Henry arrived in Maryborough, Queensland in Aug 1882 aboard the Western Monarch. Prior to leaving England, he was living with his sister Mary and her husband, Thomas (1881 census). His younger sister, Elizabeth, was also living with them. By 1881, his brother, George was already in NSW (and sponsored Henry’s passage out as well as two of his sisters), and his sisters, Isabella and Sarah, were working as a domestic servants. I have yet to determine where their father was living or whether he was still alive at all. As the family had begun to splinter apart, it is likely he died.

Between 1882 and 1884, Henry was in Queensland. His brother George was in the Hunter Valley by 1884 as he married Alice Fuller in that year in Maitland. Alice was the sister of Henry’s first wife, Ellen. Henry’s divorce papers state that he had been living in NSW for thirteen years in 1897 so it is to be assumed he was in Greta from 1884.

In 1887, Henry married Ellen in West Maitland. Their son, George was born in 1890 in Greta. In the 1891 census, both Henry and Ellen are listed as living in Greta but a side note states that Henry is away working.

A daughter was born in 1894.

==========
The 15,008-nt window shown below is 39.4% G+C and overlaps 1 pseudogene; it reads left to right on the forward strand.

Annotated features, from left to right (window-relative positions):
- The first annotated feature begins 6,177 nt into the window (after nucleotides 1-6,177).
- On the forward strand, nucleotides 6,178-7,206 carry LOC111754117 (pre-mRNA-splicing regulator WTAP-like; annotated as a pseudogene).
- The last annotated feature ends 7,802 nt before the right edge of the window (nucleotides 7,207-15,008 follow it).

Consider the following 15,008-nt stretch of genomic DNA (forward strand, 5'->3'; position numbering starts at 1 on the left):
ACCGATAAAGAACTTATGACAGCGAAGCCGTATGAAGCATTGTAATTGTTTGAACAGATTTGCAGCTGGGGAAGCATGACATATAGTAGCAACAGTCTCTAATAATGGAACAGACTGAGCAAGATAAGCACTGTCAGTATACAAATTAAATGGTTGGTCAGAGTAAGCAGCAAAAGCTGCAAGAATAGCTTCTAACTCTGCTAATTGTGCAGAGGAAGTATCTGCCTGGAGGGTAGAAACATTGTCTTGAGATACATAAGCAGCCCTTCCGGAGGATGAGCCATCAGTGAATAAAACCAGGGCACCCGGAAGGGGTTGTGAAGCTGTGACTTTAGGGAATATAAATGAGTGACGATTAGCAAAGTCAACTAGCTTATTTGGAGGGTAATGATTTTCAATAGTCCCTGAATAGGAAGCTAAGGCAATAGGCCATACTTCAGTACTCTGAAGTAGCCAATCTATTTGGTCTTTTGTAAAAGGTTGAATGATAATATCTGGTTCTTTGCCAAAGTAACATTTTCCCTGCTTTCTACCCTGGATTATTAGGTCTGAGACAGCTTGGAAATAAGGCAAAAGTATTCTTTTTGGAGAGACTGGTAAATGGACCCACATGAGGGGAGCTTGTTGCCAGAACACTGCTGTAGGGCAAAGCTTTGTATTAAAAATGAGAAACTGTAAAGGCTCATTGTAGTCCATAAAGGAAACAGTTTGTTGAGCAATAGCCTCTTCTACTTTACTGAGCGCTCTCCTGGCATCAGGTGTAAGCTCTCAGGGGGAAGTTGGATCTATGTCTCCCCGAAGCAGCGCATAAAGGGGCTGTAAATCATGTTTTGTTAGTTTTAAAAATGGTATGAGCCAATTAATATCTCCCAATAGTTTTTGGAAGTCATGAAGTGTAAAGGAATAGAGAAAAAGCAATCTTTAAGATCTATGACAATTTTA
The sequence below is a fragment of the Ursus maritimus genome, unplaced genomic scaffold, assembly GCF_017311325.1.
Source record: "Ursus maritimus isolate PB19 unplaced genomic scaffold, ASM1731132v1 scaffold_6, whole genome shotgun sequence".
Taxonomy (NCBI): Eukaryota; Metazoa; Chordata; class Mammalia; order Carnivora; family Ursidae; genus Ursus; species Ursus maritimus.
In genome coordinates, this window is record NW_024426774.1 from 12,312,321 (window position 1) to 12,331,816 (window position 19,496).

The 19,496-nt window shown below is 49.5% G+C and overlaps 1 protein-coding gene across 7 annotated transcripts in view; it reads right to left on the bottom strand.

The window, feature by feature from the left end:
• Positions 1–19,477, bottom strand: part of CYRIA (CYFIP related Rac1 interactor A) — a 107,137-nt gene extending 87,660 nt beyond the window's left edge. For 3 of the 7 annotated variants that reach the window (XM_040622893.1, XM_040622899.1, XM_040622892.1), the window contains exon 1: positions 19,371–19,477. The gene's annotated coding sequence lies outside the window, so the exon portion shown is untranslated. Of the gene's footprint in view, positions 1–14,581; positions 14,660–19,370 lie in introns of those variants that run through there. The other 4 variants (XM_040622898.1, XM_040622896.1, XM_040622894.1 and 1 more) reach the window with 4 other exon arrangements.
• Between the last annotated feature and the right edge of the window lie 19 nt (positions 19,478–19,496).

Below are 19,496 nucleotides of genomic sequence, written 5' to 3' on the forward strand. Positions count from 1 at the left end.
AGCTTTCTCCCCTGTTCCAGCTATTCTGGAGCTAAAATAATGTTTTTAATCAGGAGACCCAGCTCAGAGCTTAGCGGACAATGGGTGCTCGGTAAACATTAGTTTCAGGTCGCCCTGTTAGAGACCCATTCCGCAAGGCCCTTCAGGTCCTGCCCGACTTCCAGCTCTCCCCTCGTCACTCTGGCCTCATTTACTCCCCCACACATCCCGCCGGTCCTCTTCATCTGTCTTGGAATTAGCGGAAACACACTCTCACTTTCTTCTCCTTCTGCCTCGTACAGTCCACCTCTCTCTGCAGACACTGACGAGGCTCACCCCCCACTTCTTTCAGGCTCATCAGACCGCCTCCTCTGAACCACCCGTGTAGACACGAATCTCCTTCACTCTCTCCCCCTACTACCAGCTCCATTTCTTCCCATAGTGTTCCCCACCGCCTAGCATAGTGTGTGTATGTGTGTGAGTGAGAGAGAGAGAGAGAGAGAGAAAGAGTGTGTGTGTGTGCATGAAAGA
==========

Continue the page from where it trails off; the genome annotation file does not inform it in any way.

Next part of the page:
By 1897, Henry has applied for a divorce on the grounds of adultery. This was the information that I had for many years and the facts that I was familiar with. However, it niggled and niggled at me and I continued to pursue any leads I could. I found details in newspapers showing evidence of the divorce and its outcomes. Henry was granted his divorce. According to the papers he would have been granted custody of the children if he had have had employment and a home.

Fascinating, fascinating stuff. It seemed as if I had all the information. Yet I ordered a copy of the divorce proceedings anyway. And it only gets better and better. Well from a distance at any rate. To those personally involved it was probably quite traumatic.

It seems that Henry left Greta (I assume to find work) in or around 1891. According to the divorce proceedings he was gone for two years in Port Kembla. Ellen began an affair with John Rylett in 1893 and lived with him openly in Stockton. In the paperwork, Henry claims one child as his. George. It is likely that George never knew his father as Henry left Greta shortly after his birth. George’s sister was born in 1894 and is Rylett’s daughter although the information I was passed through the family stated her as Henry’s.

In the same year (1897) as Henry divorces Ellen (who is living in the Hunter Valley) from Port Kembla (in the Illawarra, where he has been living) he marries Catherine Baker (from Queensland) in Bendigo, Victoria. Obviously there are still some outstanding questions there. Like where and when he met Catherine. At some point he met Catherine, fell in love (?) and they agreed to move south to Ballarat and be married.